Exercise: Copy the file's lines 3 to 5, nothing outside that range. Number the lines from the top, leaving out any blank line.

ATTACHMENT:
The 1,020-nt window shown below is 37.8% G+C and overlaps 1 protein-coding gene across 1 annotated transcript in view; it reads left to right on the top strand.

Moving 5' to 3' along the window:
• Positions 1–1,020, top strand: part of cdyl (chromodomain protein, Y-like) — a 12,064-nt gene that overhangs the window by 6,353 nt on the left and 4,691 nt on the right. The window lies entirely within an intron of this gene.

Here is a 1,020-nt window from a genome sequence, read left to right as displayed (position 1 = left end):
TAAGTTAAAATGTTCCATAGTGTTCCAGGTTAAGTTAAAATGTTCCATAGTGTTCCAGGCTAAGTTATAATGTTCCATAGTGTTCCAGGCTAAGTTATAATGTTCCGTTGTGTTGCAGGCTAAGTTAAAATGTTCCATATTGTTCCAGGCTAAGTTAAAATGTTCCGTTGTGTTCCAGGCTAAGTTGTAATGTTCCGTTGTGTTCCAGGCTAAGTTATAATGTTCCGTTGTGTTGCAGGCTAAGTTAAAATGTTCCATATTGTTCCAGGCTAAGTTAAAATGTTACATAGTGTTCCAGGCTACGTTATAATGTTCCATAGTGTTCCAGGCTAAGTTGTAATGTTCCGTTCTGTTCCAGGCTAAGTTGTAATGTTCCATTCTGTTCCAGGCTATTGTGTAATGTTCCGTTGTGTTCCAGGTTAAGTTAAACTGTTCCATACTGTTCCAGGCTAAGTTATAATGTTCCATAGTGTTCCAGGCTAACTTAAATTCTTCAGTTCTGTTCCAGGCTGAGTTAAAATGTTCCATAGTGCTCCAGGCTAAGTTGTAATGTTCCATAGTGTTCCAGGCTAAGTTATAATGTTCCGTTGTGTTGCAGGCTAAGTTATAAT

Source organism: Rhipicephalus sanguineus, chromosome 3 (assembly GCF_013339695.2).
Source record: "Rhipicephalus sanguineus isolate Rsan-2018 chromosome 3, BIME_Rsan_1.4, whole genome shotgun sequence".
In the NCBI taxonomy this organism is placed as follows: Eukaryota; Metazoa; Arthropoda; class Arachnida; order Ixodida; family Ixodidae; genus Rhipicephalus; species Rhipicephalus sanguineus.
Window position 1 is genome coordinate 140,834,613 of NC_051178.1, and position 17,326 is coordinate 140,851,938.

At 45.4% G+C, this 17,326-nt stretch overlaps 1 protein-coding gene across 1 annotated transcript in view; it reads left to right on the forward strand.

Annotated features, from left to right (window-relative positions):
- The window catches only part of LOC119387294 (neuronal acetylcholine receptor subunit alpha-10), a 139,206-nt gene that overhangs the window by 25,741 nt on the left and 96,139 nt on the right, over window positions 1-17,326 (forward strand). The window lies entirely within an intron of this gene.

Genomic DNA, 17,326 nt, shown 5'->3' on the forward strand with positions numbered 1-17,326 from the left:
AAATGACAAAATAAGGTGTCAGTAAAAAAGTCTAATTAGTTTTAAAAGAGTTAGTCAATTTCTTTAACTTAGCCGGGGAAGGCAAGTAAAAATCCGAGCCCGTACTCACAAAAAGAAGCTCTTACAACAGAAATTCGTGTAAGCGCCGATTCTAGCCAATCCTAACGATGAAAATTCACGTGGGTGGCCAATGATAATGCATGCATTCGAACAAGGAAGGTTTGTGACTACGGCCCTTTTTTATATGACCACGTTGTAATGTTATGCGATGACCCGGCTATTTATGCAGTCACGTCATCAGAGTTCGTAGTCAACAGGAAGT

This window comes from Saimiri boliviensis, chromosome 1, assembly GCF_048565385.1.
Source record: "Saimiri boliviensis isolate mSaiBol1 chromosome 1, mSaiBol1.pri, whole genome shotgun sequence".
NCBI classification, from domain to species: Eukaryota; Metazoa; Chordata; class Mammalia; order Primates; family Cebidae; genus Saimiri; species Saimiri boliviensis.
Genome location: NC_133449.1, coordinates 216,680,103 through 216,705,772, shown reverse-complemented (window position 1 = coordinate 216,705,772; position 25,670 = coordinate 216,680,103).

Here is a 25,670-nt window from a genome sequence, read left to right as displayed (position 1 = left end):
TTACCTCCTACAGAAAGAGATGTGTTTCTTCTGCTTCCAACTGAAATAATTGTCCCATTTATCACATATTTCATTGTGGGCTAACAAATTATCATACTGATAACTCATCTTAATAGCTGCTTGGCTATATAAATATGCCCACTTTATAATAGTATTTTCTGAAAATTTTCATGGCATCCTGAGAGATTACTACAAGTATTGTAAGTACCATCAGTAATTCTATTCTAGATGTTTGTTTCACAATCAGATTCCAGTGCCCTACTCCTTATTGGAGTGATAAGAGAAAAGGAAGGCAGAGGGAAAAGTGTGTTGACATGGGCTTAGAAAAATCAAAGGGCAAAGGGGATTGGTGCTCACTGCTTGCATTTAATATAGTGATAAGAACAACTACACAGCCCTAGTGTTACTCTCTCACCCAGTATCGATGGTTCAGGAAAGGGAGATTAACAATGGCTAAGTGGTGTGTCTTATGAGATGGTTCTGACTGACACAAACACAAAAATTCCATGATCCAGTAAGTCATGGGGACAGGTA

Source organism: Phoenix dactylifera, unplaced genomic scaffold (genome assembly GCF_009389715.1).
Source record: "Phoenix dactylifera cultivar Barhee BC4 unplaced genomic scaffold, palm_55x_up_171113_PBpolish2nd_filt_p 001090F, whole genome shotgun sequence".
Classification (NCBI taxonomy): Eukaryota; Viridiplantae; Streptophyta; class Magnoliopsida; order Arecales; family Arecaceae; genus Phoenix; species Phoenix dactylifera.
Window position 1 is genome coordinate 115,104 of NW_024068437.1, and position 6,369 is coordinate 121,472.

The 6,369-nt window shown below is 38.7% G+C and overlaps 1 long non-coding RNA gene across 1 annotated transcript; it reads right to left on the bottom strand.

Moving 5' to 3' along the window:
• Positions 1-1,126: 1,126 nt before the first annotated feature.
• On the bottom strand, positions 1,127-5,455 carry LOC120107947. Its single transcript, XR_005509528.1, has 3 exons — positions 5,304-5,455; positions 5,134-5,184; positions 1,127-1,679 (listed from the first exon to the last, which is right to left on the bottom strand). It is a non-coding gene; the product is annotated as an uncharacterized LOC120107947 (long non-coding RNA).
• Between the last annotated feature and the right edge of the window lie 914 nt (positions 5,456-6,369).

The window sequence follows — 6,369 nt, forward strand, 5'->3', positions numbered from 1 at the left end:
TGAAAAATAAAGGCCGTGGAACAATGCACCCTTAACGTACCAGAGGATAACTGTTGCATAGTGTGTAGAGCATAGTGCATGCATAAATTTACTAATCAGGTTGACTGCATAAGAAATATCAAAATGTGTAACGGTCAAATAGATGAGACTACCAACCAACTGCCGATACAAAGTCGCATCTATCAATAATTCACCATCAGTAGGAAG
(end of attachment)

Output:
• Positions 1–1,020, top strand: part of cdyl (chromodomain protein, Y-like) — a 12,064-nt gene that overhangs the window by 6,353 nt on the left and 4,691 nt on the right. The window lies entirely within an intron of this gene.

Here is a 1,020-nt window from a genome sequence, read left to right as displayed (position 1 = left end):
TAAGTTAAAATGTTCCATAGTGTTCCAGGTTAAGTTAAAATGTTCCATAGTGTTCCAGGCTAAGTTATAATGTTCCATAGTGTTCCAGGCTAAGTTATAATGTTCCGTTGTGTTGCAGGCTAAGTTAAAATGTTCCATATTGTTCCAGGCTAAGTTAAAATGTTCCGTTGTGTTCCAGGCTAAGTTGTAATGTTCCGTTGTGTTCCAGGCTAAGTTATAATGTTCCGTTGTGTTGCAGGCTAAGTTAAAATGTTCCATATTGTTCCAGGCTAAGTTAAAATGTTACATAGTGTTCCAGGCTACGTTATAATGTTCCATAGTGTTCCAGGCTAAGTTGTAATGTTCCGTTCTGTTCCAGGCTAAGTTGTAATGTTCCATTCTGTTCCAGGCTATTGTGTAATGTTCCGTTGTGTTCCAGGTTAAGTTAAACTGTTCCATACTGTTCCAGGCTAAGTTATAATGTTCCATAGTGTTCCAGGCTAACTTAAATTCTTCAGTTCTGTTCCAGGCTGAGTTAAAATGTTCCATAGTGCTCCAGGCTAAGTTGTAATGTTCCATAGTGTTCCAGGCTAAGTTATAATGTTCCGTTGTGTTGCAGGCTAAGTTATAAT